Hector Noesi made his 3rd start for Tacoma on Tuesday night, racking up strikeouts but giving up plenty of runs as well.
The outing started off well, as he threw 3 straight fastballs for a strikeout to start the game. It was nice to see him have fastball command early even if they were down the middle. He had an easy 1-2-3 inning in the first, mixing in some sliders. The pitch didn’t look real good, and stayed kind of high but he was keeping them off the plate so they weren’t being hit.
Noesi’s 1st pitch of the 2nd was a high fastball cranked for double. He then threw another fastball down the middle and it was cranked for another double. He started mixing in the curve along with his slider after these at-bats. Noesi got a swinging strikeout on what looked like a slider. Then his slider turned into a wild pitch, and then was hit for a single when it didn’t get all the way down. Hector got ahead of the next hitter 0-2 and followed by blowing a fastball by him. The next hitter was a similar story, but this one ended with a slider that the hitter chased.
It seems that the plan for Noesi was to pump the fastball down the middle for strike 1. He was almost too concerned with throwing strike 1. When hitters took it, Noesi was pretty much able to dominate. He didn’t have the weird 2 strike thing that happened in the big leagues. The problem was that hitters could just sit on first pitch fastball.
The 3rd inning started with a fastball low/middle in the zone that was lined to right field. He got whiffs on his curveball and then a slider that caught the bottom of the zone for another strikeout. He started the next at-bat with a slider for a ball, and then after falling behind 2-0, he threw a fastball on the corner of the plate and got a ground-ball for an easy inning.
In the 4th, Noesi really fell behind for the first time, walking the first hitter on 4 pitches. He got ahead of the next hitter 0-2, threw a breaking ball low, bounced a fastball, and then a wild pitch to not only advance the runner, but to get to a full count. He ended up walking him. He got ahead again 0-2, throwing a 94 MPH fastball in the bottom of the strikezone. He then threw another wild pitch on a breaking ball before giving up a SAC fly (which was a line drive). Noesi threw what looked like a changeup in the middle of the zone for a double and his 3rd run allowed. He got a whiff on a 92 MPH fastball, but threw another wild pitch on a curve (Guillermo Quiroz could certainly have done a better job blocking it, but it was in the dirt). He couldn’t put the lefty hitter away with fastballs, giving up a couple fouls but threw a pitch down in the zone for his 6th strikeout. A weak grounder should have been out 3, but Carlos Triunfel booted the ball. He ended up fooling the next hitter on a breaking ball for another strikeout.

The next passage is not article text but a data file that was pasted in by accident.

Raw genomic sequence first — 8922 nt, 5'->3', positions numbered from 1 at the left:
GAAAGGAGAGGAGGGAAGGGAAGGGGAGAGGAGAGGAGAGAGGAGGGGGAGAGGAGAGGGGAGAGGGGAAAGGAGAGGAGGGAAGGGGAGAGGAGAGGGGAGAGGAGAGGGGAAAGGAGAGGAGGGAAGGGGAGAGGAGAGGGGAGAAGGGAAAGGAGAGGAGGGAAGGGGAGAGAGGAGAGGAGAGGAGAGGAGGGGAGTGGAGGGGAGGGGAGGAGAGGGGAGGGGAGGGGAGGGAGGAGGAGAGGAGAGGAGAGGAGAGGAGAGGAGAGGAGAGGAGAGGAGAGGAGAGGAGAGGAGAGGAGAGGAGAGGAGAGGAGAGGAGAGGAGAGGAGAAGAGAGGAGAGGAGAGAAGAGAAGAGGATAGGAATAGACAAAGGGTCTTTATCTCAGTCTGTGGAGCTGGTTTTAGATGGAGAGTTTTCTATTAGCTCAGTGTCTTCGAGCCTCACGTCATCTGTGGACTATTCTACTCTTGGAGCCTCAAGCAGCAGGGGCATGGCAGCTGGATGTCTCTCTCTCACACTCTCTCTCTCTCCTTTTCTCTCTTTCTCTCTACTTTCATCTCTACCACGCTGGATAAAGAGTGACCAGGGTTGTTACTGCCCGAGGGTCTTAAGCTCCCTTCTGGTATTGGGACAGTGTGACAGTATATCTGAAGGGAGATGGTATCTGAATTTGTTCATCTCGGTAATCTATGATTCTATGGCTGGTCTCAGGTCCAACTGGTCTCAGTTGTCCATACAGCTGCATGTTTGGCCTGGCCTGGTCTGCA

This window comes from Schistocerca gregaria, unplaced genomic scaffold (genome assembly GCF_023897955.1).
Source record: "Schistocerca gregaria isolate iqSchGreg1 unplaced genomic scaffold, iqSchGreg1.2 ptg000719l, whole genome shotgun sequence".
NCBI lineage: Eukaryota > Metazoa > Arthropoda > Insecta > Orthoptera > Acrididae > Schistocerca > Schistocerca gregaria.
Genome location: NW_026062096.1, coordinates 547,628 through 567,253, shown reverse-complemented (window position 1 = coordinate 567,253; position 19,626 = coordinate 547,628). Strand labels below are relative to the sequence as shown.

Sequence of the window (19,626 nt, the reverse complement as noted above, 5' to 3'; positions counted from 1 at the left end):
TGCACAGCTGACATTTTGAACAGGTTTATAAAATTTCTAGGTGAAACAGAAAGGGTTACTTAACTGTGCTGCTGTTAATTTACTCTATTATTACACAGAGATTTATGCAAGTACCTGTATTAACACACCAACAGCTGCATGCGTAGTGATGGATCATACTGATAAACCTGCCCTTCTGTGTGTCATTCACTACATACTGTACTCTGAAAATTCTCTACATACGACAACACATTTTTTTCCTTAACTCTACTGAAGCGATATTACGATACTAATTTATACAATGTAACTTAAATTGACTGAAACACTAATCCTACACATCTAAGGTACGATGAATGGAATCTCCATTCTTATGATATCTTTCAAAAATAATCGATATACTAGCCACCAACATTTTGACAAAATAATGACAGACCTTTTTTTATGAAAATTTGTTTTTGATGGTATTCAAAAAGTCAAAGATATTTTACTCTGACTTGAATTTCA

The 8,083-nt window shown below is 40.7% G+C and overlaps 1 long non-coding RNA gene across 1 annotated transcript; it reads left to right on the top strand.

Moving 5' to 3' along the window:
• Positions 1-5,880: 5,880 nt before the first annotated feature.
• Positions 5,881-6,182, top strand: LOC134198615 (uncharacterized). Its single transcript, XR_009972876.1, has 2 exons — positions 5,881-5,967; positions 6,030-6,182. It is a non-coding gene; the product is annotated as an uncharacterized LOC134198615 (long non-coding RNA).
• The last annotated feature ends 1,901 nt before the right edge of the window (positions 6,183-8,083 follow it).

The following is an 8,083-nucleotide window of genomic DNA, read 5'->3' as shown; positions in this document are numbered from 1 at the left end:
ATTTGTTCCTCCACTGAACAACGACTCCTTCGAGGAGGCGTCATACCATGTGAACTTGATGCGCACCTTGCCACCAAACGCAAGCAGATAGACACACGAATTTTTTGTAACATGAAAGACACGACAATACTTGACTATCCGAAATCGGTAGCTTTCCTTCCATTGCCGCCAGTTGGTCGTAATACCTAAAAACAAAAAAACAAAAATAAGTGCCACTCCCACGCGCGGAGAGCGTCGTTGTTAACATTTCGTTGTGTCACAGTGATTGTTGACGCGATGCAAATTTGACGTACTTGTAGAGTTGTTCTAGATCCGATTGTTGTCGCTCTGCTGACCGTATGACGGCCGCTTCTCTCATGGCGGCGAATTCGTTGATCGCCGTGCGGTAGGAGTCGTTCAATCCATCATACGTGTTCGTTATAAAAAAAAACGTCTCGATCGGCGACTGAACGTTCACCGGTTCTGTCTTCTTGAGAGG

The 5th started with a whiff on a breaking ball and then made a good pitch at 2-2 with an inside fastball for a ground-ball out. Even though he left it high, he got another strikeout on an off-speed pitch for out 2. He then followed this at-bat by getting a couple whiffs on curveballs for yet another strikeout. The 6th started off well when he got behind 3-1 but got a weak fly-ball foul that Vinnie Catricala caught. Unfortunately for Noesi, he got behind 3-1 again before a fastball down the middle was fouled off to make the count full. His next pitch was low for a walk. This ended his outing.
In my opinion, it is time for the Mariners to give up on Hector Noesi as a starter. Last year, he was pretty effective for the Yankees out of the bullpen. Some pitchers, for whatever reasons, are better suited out of the bullpen than the rotation. Sometimes this doesn’t mean that the pitcher is bad, it just means that he has a skill set more suited for the bullpen that the rotation. Daniel Bard is an example, who was terrible when he started his pro career as a starter. He then switched to the bullpen and became one of the better relievers in baseball. The Red Sox then decided to try him as a starter again and it became a disaster. The Red Sox then demoted him and made him a bullpen pitcher again. Even as a reliever, he has a 5.51 FIP and 4.49 SIERA in AAA. He, at least at this point, has been broken by the move to the rotation. Of course, success stories like C.J. Wilson make front offices want to continue these experiments. They should of course. A good starter is of much more value than a good reliever. However, you eventually have to pull the plug when it is not working. As expected, he lost a full MPH (sometimes the velocity drop is bigger) on almost all his pitches and saw a pretty big regression in strikeouts (with a very slight drop in walks). There is nothing in his pretty simple delivery to suggest that he can’t be a starter, and he has the pitch assortment, although the pitches are necessarily good, to be a starter. For whatever reason, it just didn’t work. It didn’t work in the Majors and it isn’t working in AAA. In my opinion, Noesi should be assigned the bullpen in Tacoma and (if all goes well) brought back to Seattle later this year in that capacity. Matt Fox made a start in Arizona and should be back soon to take a rotation spot in Tacoma (since Jeff Marquez was released) to replace Noesi. Brian Moran came in and dominated for Tacoma on Tuesday night for an extended period, and he could be considered for a rotation spot, even though he is probably a LOOGY long term. Again starters are more valuable than relievers, but I believe that Hector Noesi is just a reliever.